Terri Quinlan is an Accredited Practising Dietitian at the Panaceum Group.
Over the past 30 years, the single piece of dietary advice that has taken precedence over all others is the need for us to strictly limit our total fat intake. A healthy diet, since the 80’s has been defined as ‘low fat at all costs’.
However, at least for the past 10 years… the evidence has significantly changed, and this newest thinking is now reflected in the ‘hot off the press’ new Australian Dietary Guidelines released last month.
The new Dietary Guidelines, strongly encourage us to make sure we’re eating adequate amounts of healthy fats, while limiting only sources of saturated fat. Some experts in the field are heralding this as ‘the end of the low fat era’.
But please read the exact wording carefully – as it’s important to note that saturated fat is proven to have a strongly causative role in many chronic diseases, and it lurks in many foods, not just meat, cheese and butter. To cut your intake of saturated fat you’d need to:
- Limit your intake of foods such as many commercial biscuits and cakes, pastries, pies, processed meats, commercial burgers and pizza, deep-fried foods, hot chips, crisps and other savoury snacks, and
- Replace high fat foods which contain predominantly saturated fats (such as butter, cream, cooking margarine, coconut and palm oil) with foods which contain predominantly polyunsaturated and monounsaturated fats such as good quality vegetable/nut/seed oils, spreads, nuts, peanut butter and other nut pastes, and avocado.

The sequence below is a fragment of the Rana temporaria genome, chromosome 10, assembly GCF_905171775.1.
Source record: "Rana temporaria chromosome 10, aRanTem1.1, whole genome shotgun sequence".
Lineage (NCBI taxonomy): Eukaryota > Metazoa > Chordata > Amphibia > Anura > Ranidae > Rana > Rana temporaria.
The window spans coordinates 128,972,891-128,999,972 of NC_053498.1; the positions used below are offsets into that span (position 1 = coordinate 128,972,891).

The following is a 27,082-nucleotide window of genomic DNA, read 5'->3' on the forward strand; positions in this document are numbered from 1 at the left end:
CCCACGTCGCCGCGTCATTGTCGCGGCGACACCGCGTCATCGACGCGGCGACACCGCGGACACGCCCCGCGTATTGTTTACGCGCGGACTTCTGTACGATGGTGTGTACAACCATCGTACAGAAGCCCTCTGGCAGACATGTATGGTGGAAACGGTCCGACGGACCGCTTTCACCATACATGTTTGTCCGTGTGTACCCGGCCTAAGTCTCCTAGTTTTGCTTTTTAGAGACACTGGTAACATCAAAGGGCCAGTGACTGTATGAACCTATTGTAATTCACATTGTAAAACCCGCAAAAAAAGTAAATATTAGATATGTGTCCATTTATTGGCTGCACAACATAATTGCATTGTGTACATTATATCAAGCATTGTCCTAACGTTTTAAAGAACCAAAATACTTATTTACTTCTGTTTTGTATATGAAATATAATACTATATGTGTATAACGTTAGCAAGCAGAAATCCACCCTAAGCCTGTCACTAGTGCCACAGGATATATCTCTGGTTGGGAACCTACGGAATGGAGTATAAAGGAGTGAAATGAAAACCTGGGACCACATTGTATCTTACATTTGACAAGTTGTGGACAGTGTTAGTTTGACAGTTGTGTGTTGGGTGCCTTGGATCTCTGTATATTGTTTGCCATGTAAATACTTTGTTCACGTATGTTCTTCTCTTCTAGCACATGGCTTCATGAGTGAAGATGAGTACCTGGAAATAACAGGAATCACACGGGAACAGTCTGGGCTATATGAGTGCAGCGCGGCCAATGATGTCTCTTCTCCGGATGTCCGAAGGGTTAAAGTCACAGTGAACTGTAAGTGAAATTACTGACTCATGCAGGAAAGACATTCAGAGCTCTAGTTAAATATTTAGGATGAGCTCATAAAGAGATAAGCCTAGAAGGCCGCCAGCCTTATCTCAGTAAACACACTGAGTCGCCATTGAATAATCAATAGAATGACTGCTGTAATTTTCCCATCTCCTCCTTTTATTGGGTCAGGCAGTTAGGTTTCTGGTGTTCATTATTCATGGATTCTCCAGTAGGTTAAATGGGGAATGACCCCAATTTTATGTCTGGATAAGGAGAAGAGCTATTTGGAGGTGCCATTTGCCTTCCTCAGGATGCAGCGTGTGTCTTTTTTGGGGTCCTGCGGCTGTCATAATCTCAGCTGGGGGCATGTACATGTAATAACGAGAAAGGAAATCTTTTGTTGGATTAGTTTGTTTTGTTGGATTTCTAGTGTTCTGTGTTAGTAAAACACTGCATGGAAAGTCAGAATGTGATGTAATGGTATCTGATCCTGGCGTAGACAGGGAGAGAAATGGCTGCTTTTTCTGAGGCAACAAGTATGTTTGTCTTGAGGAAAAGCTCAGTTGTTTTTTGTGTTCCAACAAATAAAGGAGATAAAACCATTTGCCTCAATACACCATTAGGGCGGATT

A key piece of advice I give most of my clients is to consume more extra virgin olive oil, avocado, and especially nuts and seeds – ideally in their 3 main meals each day. Good fats add rich nutrients to our diet, and help keep us full and satisfied, potentially limiting the (often unnecessary) between-meal eating that we are so prone to do.
As well, I teach clients to choose good quality carbohydrates such as wholegrains and legumes, and reduce their overall carbohydrate intake somewhat. Poor quality carbohydrate, is now known to confer the same or even greater coronary risk than saturated fat, and must be reduced if Australian diets are to become healthier. This usually means eating less cakes and biscuits and pastry, but also, less white bread, white flour, white rice, low-fibre breakfast cereals, white potato and to some extent pasta, also.
Generally speaking, a Mediterranean-style diet is the best choice for most people – with plenty of fresh vegetables, legumes on most days, some high-fibre wholegrains (not just whole wheat, but try quinoa, buckwheat and brown rice), more fish and white meat, a couple of pieces of fresh fruit, some unsalted nuts every day, more seeds, and good quality olive oil, (and even a small quantity of red wine with your meal at night – so the studies indicate!). All this, with less red meat and very small amounts of processed meats, along with low amounts of refined carbohydrate foods. That’s the Mediterranean Diet in a nutshell.